<The very first order of business is to dry-dock him as explained in the link I sent. Right now - warm and MOIST is his enemy, not his friend. Keep him dry, warm 24 hours a day and under the UVB lamp for at least 14 hours a day. Remember we want him warm, but not BAKED. If you are lucky enough to find a heating pad at a drug store that does not have that horrible "Auto-Off" feature - buy it and use that under the cardboard box. Start on Medium heat, try to get his basic substrate into the high 80's to 90 (but not higher than 93). Every day place Franklin in a saucer of cool water just barely up to the bottom of his chin (so that he has to put his head down a bit to drink) and let him soak for 10 minutes.>
<Meanwhile, search your area for a veterinarian that specifically offers reptiles in his practice. But remember, keeping Franklin warm and dry will be the cornerstone of a professional treatment as well. I'd suggest a Calcium/Glucose injection (in a TINY amount) and an injection of Danofloxacin 6 mg/kg, SQ>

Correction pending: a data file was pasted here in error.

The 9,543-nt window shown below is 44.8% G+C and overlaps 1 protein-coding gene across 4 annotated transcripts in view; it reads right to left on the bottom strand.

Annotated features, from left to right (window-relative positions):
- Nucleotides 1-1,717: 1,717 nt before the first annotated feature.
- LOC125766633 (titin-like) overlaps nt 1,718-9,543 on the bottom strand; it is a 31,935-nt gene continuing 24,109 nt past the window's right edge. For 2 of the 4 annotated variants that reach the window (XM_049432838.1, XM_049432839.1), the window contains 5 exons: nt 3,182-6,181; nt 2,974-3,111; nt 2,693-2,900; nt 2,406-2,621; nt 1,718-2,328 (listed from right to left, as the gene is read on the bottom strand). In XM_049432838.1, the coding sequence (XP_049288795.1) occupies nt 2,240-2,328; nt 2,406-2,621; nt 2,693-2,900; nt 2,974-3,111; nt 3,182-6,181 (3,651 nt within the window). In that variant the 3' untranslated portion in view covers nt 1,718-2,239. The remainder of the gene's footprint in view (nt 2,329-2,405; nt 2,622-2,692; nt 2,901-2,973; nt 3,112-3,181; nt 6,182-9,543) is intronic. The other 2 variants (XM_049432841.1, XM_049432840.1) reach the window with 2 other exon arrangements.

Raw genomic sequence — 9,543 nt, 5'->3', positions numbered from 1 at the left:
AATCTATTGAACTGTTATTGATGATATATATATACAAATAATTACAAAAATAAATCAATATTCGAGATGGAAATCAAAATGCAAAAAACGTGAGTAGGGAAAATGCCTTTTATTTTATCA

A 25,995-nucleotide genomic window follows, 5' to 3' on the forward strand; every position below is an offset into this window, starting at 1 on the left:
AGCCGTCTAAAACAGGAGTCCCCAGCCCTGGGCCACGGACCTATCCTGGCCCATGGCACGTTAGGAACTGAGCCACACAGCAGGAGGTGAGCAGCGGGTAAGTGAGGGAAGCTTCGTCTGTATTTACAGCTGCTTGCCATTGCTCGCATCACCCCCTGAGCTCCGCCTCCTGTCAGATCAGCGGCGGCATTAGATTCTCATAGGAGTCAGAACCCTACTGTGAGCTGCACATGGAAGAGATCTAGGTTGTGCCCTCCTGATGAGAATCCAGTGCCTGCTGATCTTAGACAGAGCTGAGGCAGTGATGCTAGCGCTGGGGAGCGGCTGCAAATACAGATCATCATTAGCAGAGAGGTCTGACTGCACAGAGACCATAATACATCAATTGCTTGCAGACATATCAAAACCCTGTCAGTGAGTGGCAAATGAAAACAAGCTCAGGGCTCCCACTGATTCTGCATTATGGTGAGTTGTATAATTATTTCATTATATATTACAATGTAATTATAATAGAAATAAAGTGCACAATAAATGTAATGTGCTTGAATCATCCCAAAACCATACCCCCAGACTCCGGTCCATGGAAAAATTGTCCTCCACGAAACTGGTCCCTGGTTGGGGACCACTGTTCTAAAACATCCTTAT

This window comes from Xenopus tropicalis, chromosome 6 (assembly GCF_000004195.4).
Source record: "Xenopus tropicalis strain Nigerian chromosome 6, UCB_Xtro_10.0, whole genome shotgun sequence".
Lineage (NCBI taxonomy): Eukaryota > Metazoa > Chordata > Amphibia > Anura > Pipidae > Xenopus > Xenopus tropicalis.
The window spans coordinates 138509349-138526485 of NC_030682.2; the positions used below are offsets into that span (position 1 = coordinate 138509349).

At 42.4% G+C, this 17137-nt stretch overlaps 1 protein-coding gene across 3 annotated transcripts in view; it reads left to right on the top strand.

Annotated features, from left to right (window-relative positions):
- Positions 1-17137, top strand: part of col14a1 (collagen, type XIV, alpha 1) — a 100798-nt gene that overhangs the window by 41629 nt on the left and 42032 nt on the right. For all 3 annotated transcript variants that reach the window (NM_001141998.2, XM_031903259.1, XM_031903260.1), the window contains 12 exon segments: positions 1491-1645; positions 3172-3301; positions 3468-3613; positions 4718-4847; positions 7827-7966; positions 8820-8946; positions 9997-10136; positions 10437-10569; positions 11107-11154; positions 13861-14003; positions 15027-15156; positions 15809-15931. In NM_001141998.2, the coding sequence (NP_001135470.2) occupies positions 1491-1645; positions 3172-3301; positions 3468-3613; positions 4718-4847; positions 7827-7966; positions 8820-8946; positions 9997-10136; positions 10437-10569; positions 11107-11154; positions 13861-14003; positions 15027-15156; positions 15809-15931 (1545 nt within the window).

Thank you for your time,

paranoid?      8/22/13
<Hiya - Darrel here>
I recently bought two Common Musk Turtles, they're only babies. They're in a good sized tank and the water's the right temp.
<Which is what?  Should be no higher than regular room temperature (68-73f)>
I've been feeding them frozen blood worms twice a day.
<ReptoMin floating food sticks or Koi pellets are better and cheaper>
I've never had turtles before so I don't really know what type of behavior is right and the stuff I've read online is all really contrasting.
<Amazing, isn't it?  The power of the internet is that bad information lives forever>